Friday, July 8, 2011

Happy Birthday Cyberdyne Systems Model 101: ‘Terminator 2: Judgment Day’ Turns 20

When media outlets initially revealed the reported budget of Terminator 2: Judgment Day, it came as an apocalyptic shock to rival anything depicted in the film itself.  The price tag was a then unthinkable 100 million dollars.  Any blockbuster of the time considered itself lucky to cross the century mark at domestic box office, so to actually spend that much money to make a film seemed insane.  Add to that the fact that Cameron was just coming off of the mixed reception to his expensive underwater sci-fi opus The Abyss, and the whole endeavor seemed a recipe for disaster.  Here was a sequel to an incredibly well received yet undeniably modest success that didn’t seem to have much mass appeal.  As came to be the norm for most of Cameron’s productions from that point on, he knew better than his detractors.

Terminator 2: Judgment Day picks up seven years after the conclusion of the first film.  The malevolent computer network known as Skynet launches a second assassination attempt on John Conner (Edward Furlong), this time as he enters adolescence.  A more advanced model Terminator, the T-1000 (Robert Patrick), is sent back in time to dispatch of the youngster.  In an interesting twist, the same T-800 model (Arnold Schwarzenegger) who tried to kill Sarah Conner (Linda Hamilton) in 1984 is sent back in time as well, but with a decidedly different mission than before.  It is to intercept John and protect him from the T-1000, ensuring that he will grow to adulthood and save the human race.

The true form of the T-800: The Cyberdyne Systems Model 101 metal endoskeleton.

T2 is not so much a sequel as it is a full on remake of the first film.  It has a more complex plot and is infinitely larger in scope.  One gets the sense that this is the film that Cameron wanted to make in the first place.  It is best to think of it is an extended chase that occasionally slows down to deliver exposition and character development.  The set pieces alternate from large to small throughout the run time, revolving around the protagonists attempts to evade the ever persistent T-1000.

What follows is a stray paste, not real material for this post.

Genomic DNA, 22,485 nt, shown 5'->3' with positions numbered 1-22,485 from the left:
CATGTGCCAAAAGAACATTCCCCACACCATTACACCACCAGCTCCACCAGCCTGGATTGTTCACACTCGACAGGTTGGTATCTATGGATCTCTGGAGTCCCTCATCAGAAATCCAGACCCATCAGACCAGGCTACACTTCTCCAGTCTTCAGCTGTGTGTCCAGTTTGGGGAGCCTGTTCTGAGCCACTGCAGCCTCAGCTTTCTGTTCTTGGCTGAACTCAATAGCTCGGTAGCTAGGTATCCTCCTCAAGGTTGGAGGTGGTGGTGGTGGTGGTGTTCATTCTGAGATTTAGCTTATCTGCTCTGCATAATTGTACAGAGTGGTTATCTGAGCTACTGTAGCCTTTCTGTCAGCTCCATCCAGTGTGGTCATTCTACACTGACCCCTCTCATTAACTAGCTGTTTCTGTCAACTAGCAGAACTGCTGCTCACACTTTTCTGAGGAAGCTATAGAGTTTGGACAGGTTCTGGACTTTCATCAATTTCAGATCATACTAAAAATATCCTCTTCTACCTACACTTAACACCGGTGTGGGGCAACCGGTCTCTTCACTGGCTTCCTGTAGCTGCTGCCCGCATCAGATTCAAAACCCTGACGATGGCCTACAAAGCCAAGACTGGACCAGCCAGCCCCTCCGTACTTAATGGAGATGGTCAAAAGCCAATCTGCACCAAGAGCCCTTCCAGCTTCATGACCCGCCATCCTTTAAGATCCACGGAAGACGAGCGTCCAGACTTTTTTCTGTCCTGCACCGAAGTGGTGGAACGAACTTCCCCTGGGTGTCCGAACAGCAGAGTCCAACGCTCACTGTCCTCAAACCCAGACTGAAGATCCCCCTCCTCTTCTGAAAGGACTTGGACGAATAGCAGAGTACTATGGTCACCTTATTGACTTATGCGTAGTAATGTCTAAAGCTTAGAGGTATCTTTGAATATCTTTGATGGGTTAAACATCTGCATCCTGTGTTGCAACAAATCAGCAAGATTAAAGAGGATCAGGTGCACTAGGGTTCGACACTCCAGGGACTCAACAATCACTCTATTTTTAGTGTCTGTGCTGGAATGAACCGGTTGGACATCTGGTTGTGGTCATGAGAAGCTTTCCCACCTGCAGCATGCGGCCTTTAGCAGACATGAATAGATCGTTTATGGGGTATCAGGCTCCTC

T2 represented a significant turning point in James Cameron’s career.  He eschewed the gritty “slasher film in sci-fi clothing” intensity of the original for something more populist and calculated.  While The Terminator was a nice little sci-fi/action flick that packed an exponentially bigger punch than anyone could have expected, the sequel was an unapologetic blockbuster.  It indulged in much humor at the expense of the T-800, who was undoubtedly a figure of fear in the original.  It also carried a rather heavy handed anti-war message that was very effective considering how insincere and obvious it felt.  Cameron was casting a much wider net this time, showing the world that his sensibilities could successfully be applied to a mass entertainment.

In his arsenal, Cameron had the talents of cutting edge FX companies like Dreamquest Images and Industrial Light & Magic.  The latter provided him with his greatest weapon yet: Morphing.  It proved to be the ultimate way to envision the T-1000.  The new model terminator was made of liquid metal.  This made it able to disguise itself, form bladed weaponry with its limbs, and repair damage almost as it occurred.  It was smaller, faster and stronger than the lumbering T-800.  It was also considerably scarier from a conceptual stand point.  Dennis Muren employed CGI (then in its infancy) to its absolute limits, conjuring images that would go an extremely long way in achieving the desired illusion.

In the end, the exorbitant budget proved to be a wise investment.  Terminator 2: Judgment Day became star Arnold Schwarzenegger’s biggest hit ever, grossing over 200 million dollars domestically and nearly 520 million worldwide.  Amazingly, Cameron would go on to write and direct blockbusters that would dwarf T2 in terms of cost and box office admissions.  Arnie would eventually become governor of the golden state, but none of his subsequent films was able to match the mammoth success of T2.  20 years later, it is as taught and relentless a blockbuster as has ever been made, and its influence can be seen in any number of cyberpunk films, most notably The Matrix trilogy.  Happy 20th Birthday Cyberdyne Systems Model 101.  You told us you’d be back the first time around, and brother, you weren’t lying.  

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